Auricular acupuncture therapy will be available to prostate cancer patients under the care of Maidstone and Tunbridge Wells NHS Trust, as of next month (April).

The therapy, which involves placing five small needles in the ear, is primarily aimed at those receiving hormone therapy as it may help some patients cope with the side effects of their treatment such as hot flushes, anxiety, stress, sleeplessness and generally feeling unwell.

Urology Cancer Support Workers Andrea Dennis and Emma Carroll, who have both been trained in ear acupuncture by the National Acupuncture Detoxification Association (NADA), volunteered to run the clinics which have received funding from Prostate Cancer UK.

Although the clinics are not expected to start until Easter, the announcement has been made to coincide with Prostate Cancer Awareness Month which runs throughout March.

To mark the event, Andrea and Emma will be hosting a stall, along with Prostate Cancer UK volunteer Terry Potter – who is a survivor of prostate cancer, in main reception at Maidstone Hospital on Tuesday 10 March from 10am to 4pm. They will also be in the entrance area of Tunbridge Wells Hospital on Wednesday 11 March between 10am and 4pm.

Visitors will be able to take away information leaflets, ask Terry about his own experiences of prostate cancer and speak to Andrea and Emma and members of the Clinical Nurse Specialist Team about the forthcoming acupuncture therapy clinics which Oncologists and the Clinical Nurse Specialist Team will be able to refer suitable patients to.

The acupuncture therapy clinics will be held every Monday between 3pm and 4.30pm in the Infusion Suite on Peale Ward located on Level 1 in the Green Zone at Maidstone Hospital and every Wednesday between 6pm and 7.30pm in the Plaster Suite located in Outpatients Zone 2 at Tunbridge Wells Hospital.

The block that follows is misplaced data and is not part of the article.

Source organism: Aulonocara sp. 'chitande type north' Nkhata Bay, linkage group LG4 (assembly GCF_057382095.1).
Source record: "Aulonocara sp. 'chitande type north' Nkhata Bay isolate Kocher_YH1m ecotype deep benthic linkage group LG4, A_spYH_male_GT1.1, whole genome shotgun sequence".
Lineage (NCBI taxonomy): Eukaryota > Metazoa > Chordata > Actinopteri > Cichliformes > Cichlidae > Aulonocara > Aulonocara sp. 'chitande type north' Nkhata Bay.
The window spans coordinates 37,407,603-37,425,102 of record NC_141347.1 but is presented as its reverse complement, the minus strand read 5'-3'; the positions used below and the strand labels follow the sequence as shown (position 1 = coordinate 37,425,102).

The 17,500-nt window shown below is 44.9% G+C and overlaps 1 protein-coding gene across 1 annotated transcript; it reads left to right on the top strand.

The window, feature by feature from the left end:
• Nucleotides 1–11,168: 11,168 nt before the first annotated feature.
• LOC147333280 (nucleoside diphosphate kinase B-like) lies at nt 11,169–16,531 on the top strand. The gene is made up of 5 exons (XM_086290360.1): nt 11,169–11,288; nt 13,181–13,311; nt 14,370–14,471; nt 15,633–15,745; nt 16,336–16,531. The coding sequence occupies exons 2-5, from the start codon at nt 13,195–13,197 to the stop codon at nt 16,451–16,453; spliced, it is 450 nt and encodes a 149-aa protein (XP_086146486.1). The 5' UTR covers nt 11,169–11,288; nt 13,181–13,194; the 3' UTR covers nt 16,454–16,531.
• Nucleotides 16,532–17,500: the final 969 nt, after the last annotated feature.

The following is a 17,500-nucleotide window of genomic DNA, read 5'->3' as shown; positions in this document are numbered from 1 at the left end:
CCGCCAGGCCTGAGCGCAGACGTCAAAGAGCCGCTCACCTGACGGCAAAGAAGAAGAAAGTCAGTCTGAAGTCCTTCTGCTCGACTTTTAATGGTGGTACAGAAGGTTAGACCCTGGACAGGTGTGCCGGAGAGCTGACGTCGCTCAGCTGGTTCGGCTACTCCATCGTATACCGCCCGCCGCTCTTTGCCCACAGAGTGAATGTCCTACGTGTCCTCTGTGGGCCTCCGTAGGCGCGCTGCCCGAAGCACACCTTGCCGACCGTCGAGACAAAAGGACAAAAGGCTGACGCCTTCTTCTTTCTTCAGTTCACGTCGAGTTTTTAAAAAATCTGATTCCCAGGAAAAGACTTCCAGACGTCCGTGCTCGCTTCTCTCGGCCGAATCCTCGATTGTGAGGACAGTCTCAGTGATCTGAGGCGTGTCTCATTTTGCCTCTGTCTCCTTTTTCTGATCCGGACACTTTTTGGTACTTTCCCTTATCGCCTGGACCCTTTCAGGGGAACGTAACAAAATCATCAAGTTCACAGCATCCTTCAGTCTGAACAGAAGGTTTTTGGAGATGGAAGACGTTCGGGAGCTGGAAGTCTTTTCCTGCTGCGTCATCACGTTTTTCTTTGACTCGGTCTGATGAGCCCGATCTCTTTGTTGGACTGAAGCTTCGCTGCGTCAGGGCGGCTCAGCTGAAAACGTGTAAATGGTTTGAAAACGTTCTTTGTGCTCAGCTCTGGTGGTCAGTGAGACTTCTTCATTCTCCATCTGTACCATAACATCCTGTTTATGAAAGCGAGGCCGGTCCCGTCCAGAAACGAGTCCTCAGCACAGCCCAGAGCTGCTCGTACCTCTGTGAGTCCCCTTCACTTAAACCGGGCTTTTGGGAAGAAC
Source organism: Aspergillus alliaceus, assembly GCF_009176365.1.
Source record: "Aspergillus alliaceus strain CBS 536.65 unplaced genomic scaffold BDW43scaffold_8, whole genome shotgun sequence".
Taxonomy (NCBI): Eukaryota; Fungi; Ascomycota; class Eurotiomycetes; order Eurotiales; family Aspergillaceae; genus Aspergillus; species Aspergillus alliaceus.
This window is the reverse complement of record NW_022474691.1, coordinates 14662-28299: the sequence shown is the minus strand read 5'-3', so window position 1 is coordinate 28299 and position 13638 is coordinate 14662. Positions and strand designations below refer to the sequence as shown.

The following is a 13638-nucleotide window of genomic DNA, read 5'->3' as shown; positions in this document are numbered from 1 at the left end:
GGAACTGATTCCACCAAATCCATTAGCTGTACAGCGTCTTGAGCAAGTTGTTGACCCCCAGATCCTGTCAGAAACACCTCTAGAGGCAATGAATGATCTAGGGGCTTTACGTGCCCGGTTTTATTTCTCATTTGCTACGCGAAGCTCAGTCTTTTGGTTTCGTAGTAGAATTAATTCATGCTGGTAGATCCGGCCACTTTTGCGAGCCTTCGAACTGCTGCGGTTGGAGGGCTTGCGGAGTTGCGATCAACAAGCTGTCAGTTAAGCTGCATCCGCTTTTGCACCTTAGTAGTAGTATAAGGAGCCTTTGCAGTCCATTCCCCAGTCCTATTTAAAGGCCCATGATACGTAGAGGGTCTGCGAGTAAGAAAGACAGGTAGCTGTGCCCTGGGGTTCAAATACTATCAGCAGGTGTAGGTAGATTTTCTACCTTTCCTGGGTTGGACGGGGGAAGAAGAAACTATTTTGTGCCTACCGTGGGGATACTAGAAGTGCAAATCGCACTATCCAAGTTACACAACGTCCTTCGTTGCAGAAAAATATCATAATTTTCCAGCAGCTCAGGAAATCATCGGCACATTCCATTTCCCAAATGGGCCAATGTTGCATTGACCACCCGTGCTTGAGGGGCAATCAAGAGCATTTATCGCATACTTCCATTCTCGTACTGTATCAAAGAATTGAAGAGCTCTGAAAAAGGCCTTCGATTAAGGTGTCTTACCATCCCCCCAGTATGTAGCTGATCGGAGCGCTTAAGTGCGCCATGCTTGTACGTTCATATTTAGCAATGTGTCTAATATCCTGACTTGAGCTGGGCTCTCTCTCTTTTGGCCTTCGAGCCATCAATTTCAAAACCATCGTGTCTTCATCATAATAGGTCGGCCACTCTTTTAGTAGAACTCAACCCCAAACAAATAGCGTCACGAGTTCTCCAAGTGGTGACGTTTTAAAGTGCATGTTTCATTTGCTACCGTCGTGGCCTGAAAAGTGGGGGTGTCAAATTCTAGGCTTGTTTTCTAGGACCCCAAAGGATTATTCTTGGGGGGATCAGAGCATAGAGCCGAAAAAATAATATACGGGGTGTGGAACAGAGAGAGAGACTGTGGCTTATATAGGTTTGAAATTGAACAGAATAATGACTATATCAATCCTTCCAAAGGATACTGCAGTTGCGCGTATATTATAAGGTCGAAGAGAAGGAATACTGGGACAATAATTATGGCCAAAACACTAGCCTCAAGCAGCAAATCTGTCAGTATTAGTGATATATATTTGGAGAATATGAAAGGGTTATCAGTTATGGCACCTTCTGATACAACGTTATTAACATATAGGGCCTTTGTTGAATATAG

Patients are asked to commit to one hour per week for a total of six weeks in order to complete the therapy course.

Andrea Dennis said: “The acupuncture therapy clinics are a complementary service for patients in addition to their mainstream treatment.

“For some patients they may notice a general improvement in both physical and emotional well-being because acupuncture may help reduce the side effects of their treatment.

“As the therapy is set in a group environment, with a maximum of 10 patients in the room at any one time, we hope it will help patients to feel that they are not alone and to find support from their peers. An important part of the session is sitting quietly for about 40 minutes, something very few people do these days, and this alone will help anyone who maybe suffering with stress.”

Offering acupuncture therapy to cancer patients isn’t new for the Trust. In 2016 its Breast Cancer Team opened an acupuncture clinic at the Kent Oncology Centre at Maidstone Hospital in memory of Susan Murray, a former patient who died in June 2015.

Emma Carroll added: “Those clinics have been very successful and popular with patients so we’re really just duplicating what’s already in place as prostate cancer patients suffer similar aside-effects to those receiving treatment for breast cancer.”